Social impact investments: a forced choice
A cultural leap
To date, social policies have been considered a mere cost. Assisting the elderly, caring for the disabled, reintegrating former drug addicts, caring for long-term patients, etc., are examples of public interventions seen as a burden on the community: current spending money stolen from investments.
This is no longer the case: today there is a way to transform social spending into an investment for community development. No more money spent on a few, but made fruitful for everyone.
In countries like the United Kingdom, the USA and Canada, this new culture has already spread and goes under the name of innovation and social impact investments.
The current context
The approach that contrasts social policies and development policies is outdated. It does not work anymore. First of all, because the local government has less and less financial resources; secondly, because if the Municipality does not spend today on the needs of the community it will spend more tomorrow on social tensions.
The solution attempted so far, generally, has been to delegate most of the social services to the non-profit world, which, in turn, however, works thanks to public funds or private donations.
This model of social policy has shown its limits: it is good for emergency situations, but not for managing ordinariness. Caritas, for example, cannot, and must not, replace local government in responding to poverty: that of Caritas must be an intervention for the extraordinary, that of the Municipality for the ordinary. Otherwise, you could pay taxes to Caritas directly.
Social impact innovation
The idea that we are launching is that of a new way of understanding and financing social policies: they are no longer to be understood as non-repayable money, a pay to pay for caring for the most disadvantaged, but, on the contrary, an instrument to create social cohesion and development within our community. Without cohesion, in fact, there can be no growth.
What is the proposal? In reality, it is a challenge, because it presupposes the will to radically innovate. How?
Disused public goods to invest in the social sector
It is a matter of make the public and the private working together, at the same table to design and finance policies that are no longer simply “social” but “socially impacted”. The difference is not just terminology.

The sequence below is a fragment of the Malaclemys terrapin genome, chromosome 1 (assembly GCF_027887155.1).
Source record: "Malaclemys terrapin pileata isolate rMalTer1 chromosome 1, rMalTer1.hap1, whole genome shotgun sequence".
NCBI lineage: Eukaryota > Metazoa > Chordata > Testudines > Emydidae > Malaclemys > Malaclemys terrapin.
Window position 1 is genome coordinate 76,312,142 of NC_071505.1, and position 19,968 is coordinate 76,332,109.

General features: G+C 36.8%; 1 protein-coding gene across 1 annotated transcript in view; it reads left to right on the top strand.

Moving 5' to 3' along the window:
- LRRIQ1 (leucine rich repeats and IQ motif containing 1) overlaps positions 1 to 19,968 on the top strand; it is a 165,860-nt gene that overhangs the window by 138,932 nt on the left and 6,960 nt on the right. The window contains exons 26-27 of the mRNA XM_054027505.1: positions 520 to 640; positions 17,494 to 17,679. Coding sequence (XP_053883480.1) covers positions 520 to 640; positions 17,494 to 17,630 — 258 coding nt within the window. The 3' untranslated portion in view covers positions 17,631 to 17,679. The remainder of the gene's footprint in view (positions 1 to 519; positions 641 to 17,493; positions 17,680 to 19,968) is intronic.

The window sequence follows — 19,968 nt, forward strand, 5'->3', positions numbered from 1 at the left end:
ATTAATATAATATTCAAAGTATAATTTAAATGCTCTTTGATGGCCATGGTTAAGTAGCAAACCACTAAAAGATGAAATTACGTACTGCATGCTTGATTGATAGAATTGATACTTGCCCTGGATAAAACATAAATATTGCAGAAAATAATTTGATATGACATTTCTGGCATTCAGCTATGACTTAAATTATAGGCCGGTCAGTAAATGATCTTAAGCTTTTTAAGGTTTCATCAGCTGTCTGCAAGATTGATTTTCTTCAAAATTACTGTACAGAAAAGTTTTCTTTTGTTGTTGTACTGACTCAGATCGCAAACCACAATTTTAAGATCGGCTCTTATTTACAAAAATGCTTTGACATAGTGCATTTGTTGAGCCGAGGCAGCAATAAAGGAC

To understand this, a concrete example is needed: the 2015 stability law introduced the possibility of recovering disused public assets. This means that an abandoned building can be requested by citizens for purposes of general interest. But who puts the money to recover those assets? The Municipality has none and private individuals do not want to risk it.
The solution, then, is that already positively tested in the United Kingdom, the United States and Canada: the Municipality still allocates money, but without spending it, instead it puts it it as a guarantee of private investment (dedicated investment funds, bank bonds, etc.). .), which will not only get their capital back, but also, in the medium term, a return on invested capital.
How? In the assigned building, for example, some rooms could be obtained for craft activities of ex-convicts and/or disabled people, whose revenues would not only produce a private income, which can be transformed into consumption and therefore general wealth in the Municipality, but also, to a small extent, to return capital and pay interest over the years. Other rooms could be reserved for scholastic recovery of children in difficulty, and so on.
The projects would be carried out by non-profit organizations and followed by independent assessors who certify their correctness and effectiveness in their progress.
The impact, obviously, is greater than the simple recovery of a disused public good set in degradation: the neighborhood becomes more livable and safe; the city more cohesive and rich.
This is an example, but the cases of applicability of Social Impact Investing are many. It’s just a matter of getting started.
The actors of innovation
The instrument of social impact investments means that, alongside local government and private investors, banking and supply foundations also participate, which will fuel the guarantee fund, and also the banks, as bonds, non-profits and project evaluators. Non-profits and the evaluators of the social impact produced are also essential players in social impact policies.